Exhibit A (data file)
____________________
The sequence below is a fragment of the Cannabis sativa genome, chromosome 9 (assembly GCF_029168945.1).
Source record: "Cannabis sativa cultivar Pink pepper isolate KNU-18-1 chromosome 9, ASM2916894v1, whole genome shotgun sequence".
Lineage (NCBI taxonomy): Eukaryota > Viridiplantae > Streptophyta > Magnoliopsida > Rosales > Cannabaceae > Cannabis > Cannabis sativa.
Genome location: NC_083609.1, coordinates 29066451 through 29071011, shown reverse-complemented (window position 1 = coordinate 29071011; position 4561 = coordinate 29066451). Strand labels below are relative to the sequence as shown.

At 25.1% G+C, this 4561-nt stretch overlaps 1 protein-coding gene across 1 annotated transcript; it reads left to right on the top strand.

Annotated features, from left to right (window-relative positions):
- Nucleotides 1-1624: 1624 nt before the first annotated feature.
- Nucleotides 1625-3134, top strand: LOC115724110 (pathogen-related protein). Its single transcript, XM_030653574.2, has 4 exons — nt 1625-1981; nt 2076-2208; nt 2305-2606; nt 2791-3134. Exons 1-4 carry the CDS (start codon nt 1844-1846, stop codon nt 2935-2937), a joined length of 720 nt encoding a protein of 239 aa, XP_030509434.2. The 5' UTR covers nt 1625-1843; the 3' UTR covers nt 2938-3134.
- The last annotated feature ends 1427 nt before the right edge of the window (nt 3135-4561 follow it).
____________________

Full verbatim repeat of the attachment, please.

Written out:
The sequence below is a fragment of the Cannabis sativa genome, chromosome 9 (assembly GCF_029168945.1).
Source record: "Cannabis sativa cultivar Pink pepper isolate KNU-18-1 chromosome 9, ASM2916894v1, whole genome shotgun sequence".
Lineage (NCBI taxonomy): Eukaryota > Viridiplantae > Streptophyta > Magnoliopsida > Rosales > Cannabaceae > Cannabis > Cannabis sativa.
Genome location: NC_083609.1, coordinates 29066451 through 29071011, shown reverse-complemented (window position 1 = coordinate 29071011; position 4561 = coordinate 29066451). Strand labels below are relative to the sequence as shown.

At 25.1% G+C, this 4561-nt stretch overlaps 1 protein-coding gene across 1 annotated transcript; it reads left to right on the top strand.

Annotated features, from left to right (window-relative positions):
- Nucleotides 1-1624: 1624 nt before the first annotated feature.
- Nucleotides 1625-3134, top strand: LOC115724110 (pathogen-related protein). Its single transcript, XM_030653574.2, has 4 exons — nt 1625-1981; nt 2076-2208; nt 2305-2606; nt 2791-3134. Exons 1-4 carry the CDS (start codon nt 1844-1846, stop codon nt 2935-2937), a joined length of 720 nt encoding a protein of 239 aa, XP_030509434.2. The 5' UTR covers nt 1625-1843; the 3' UTR covers nt 2938-3134.
- The last annotated feature ends 1427 nt before the right edge of the window (nt 3135-4561 follow it).